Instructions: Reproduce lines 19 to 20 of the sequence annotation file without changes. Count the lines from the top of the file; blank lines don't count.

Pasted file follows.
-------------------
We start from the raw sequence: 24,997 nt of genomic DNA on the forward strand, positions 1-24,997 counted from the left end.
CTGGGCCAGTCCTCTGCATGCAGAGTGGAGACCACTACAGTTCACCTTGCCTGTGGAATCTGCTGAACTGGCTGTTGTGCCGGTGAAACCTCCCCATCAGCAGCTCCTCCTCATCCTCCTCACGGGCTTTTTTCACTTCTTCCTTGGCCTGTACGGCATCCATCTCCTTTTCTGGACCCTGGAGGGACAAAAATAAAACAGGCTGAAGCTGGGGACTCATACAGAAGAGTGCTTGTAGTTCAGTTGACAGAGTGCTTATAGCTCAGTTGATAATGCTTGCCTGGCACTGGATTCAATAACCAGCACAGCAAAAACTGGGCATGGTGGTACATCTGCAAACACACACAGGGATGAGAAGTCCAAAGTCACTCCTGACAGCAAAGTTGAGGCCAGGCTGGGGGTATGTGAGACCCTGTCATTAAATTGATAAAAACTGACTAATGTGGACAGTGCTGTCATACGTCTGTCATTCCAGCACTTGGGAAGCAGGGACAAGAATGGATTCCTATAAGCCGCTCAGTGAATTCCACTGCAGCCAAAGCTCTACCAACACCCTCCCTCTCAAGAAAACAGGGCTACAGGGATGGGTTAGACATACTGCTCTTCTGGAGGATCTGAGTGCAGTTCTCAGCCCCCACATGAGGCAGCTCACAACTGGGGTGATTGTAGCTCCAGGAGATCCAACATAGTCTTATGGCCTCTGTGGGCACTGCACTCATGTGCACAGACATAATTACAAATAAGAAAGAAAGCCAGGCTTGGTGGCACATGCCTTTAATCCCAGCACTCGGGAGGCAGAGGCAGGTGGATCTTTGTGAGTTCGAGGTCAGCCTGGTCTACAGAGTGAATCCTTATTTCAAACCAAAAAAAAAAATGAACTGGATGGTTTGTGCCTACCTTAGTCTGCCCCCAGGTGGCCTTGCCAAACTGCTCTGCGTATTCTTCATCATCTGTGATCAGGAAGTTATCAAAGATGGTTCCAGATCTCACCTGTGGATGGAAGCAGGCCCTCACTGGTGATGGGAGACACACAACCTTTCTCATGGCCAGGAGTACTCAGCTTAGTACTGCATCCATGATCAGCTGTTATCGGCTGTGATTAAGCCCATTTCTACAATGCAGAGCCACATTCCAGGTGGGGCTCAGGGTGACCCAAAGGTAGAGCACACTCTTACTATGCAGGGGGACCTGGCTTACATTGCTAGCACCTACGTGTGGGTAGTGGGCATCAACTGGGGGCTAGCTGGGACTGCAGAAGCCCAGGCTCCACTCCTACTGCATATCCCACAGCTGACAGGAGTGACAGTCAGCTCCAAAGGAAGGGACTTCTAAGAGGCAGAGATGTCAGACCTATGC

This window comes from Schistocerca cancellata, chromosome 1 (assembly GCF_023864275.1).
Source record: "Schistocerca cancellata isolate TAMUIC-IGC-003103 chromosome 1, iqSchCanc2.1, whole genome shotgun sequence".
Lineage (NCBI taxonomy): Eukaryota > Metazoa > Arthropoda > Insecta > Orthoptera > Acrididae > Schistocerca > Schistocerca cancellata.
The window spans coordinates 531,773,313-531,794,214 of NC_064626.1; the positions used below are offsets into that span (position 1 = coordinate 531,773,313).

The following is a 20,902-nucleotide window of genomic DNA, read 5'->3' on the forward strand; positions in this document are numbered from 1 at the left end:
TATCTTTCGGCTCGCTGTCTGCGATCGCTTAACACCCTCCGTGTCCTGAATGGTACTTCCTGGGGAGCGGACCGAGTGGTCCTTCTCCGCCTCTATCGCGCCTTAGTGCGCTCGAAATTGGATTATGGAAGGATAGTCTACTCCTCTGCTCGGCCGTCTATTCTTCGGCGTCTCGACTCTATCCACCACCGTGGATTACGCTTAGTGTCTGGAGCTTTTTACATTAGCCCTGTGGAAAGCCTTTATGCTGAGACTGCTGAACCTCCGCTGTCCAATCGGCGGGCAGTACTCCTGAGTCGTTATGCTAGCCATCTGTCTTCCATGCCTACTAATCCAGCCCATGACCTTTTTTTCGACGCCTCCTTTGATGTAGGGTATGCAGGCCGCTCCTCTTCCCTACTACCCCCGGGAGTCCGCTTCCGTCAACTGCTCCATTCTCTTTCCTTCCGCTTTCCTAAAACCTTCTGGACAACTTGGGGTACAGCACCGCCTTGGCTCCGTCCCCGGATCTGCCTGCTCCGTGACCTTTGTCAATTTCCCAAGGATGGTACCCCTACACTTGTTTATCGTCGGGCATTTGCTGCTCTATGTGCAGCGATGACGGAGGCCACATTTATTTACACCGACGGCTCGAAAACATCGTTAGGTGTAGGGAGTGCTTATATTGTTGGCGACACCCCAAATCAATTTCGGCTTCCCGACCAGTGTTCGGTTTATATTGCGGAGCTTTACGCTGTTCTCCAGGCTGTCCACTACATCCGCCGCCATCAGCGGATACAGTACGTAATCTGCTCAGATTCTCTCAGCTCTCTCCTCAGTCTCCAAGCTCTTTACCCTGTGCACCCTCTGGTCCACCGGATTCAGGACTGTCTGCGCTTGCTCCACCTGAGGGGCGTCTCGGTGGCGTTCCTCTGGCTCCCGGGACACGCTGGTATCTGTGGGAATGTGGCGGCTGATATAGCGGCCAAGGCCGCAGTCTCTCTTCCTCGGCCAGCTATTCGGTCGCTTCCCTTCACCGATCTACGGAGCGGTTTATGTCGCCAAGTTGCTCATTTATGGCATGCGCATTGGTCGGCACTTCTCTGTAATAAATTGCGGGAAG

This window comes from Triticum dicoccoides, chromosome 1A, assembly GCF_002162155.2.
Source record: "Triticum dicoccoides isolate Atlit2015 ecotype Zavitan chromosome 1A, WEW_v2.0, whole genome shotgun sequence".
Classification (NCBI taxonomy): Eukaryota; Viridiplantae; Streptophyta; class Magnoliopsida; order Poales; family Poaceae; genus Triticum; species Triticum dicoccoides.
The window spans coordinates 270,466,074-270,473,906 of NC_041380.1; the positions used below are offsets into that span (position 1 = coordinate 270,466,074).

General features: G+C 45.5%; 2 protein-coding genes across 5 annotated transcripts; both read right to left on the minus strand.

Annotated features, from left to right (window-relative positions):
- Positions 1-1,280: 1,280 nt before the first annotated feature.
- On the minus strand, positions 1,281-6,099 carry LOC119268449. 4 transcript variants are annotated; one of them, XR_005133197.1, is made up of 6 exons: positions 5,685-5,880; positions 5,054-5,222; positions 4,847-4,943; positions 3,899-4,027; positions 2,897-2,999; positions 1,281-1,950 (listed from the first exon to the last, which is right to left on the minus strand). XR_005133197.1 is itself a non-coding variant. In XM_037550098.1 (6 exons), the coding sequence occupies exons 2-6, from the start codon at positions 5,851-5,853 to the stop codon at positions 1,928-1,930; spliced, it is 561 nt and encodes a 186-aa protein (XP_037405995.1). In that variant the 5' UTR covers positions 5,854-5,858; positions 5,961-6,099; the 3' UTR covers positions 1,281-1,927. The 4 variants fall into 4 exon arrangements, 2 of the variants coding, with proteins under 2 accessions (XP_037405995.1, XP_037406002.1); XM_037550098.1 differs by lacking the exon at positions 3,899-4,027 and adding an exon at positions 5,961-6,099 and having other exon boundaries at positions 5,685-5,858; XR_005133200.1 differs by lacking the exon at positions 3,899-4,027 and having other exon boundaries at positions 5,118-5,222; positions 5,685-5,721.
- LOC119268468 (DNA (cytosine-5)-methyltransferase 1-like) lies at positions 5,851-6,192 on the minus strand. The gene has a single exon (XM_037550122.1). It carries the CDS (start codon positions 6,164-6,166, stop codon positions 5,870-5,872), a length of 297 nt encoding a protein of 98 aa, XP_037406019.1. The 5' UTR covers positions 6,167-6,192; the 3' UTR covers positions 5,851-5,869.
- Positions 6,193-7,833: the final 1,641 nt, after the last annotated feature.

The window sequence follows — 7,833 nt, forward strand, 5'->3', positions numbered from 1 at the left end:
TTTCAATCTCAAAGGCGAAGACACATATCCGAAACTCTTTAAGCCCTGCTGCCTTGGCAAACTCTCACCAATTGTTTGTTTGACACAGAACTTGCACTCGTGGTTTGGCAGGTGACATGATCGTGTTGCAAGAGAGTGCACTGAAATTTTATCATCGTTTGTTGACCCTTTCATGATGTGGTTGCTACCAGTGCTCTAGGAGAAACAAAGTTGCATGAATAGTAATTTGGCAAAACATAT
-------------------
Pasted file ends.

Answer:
The window sequence follows — 7,833 nt, forward strand, 5'->3', positions numbered from 1 at the left end:
TTTCAATCTCAAAGGCGAAGACACATATCCGAAACTCTTTAAGCCCTGCTGCCTTGGCAAACTCTCACCAATTGTTTGTTTGACACAGAACTTGCACTCGTGGTTTGGCAGGTGACATGATCGTGTTGCAAGAGAGTGCACTGAAATTTTATCATCGTTTGTTGACCCTTTCATGATGTGGTTGCTACCAGTGCTCTAGGAGAAACAAAGTTGCATGAATAGTAATTTGGCAAAACATAT